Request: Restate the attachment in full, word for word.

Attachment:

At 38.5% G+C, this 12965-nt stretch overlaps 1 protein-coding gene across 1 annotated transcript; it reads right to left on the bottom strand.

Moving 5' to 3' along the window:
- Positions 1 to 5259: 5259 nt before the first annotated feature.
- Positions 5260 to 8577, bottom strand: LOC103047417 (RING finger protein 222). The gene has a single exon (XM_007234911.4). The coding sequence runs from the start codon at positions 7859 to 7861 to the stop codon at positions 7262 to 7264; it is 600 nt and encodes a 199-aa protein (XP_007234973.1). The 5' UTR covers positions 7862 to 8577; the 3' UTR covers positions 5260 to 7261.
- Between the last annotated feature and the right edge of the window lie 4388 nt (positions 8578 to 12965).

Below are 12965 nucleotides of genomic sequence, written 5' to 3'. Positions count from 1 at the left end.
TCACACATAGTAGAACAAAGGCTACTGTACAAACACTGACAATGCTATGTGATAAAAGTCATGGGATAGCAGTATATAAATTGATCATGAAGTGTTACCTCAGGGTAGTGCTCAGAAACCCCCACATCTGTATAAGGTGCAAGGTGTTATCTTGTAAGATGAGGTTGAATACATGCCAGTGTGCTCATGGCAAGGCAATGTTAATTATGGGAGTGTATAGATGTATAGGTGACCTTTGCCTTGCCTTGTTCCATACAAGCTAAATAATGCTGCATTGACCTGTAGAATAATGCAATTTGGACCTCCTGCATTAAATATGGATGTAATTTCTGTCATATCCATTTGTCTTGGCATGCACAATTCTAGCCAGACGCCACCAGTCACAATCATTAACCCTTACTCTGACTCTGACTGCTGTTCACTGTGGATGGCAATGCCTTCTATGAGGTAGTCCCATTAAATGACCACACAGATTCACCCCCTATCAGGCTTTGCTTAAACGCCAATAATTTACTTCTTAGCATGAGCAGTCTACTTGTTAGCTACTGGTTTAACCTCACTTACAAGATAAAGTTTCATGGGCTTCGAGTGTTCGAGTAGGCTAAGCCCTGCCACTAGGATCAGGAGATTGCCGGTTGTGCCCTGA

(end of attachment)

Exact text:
At 38.5% G+C, this 12965-nt stretch overlaps 1 protein-coding gene across 1 annotated transcript; it reads right to left on the bottom strand.

Moving 5' to 3' along the window:
- Positions 1 to 5259: 5259 nt before the first annotated feature.
- Positions 5260 to 8577, bottom strand: LOC103047417 (RING finger protein 222). The gene has a single exon (XM_007234911.4). The coding sequence runs from the start codon at positions 7859 to 7861 to the stop codon at positions 7262 to 7264; it is 600 nt and encodes a 199-aa protein (XP_007234973.1). The 5' UTR covers positions 7862 to 8577; the 3' UTR covers positions 5260 to 7261.
- Between the last annotated feature and the right edge of the window lie 4388 nt (positions 8578 to 12965).

Below are 12965 nucleotides of genomic sequence, written 5' to 3'. Positions count from 1 at the left end.
TCACACATAGTAGAACAAAGGCTACTGTACAAACACTGACAATGCTATGTGATAAAAGTCATGGGATAGCAGTATATAAATTGATCATGAAGTGTTACCTCAGGGTAGTGCTCAGAAACCCCCACATCTGTATAAGGTGCAAGGTGTTATCTTGTAAGATGAGGTTGAATACATGCCAGTGTGCTCATGGCAAGGCAATGTTAATTATGGGAGTGTATAGATGTATAGGTGACCTTTGCCTTGCCTTGTTCCATACAAGCTAAATAATGCTGCATTGACCTGTAGAATAATGCAATTTGGACCTCCTGCATTAAATATGGATGTAATTTCTGTCATATCCATTTGTCTTGGCATGCACAATTCTAGCCAGACGCCACCAGTCACAATCATTAACCCTTACTCTGACTCTGACTGCTGTTCACTGTGGATGGCAATGCCTTCTATGAGGTAGTCCCATTAAATGACCACACAGATTCACCCCCTATCAGGCTTTGCTTAAACGCCAATAATTTACTTCTTAGCATGAGCAGTCTACTTGTTAGCTACTGGTTTAACCTCACTTACAAGATAAAGTTTCATGGGCTTCGAGTGTTCGAGTAGGCTAAGCCCTGCCACTAGGATCAGGAGATTGCCGGTTGTGCCCTGA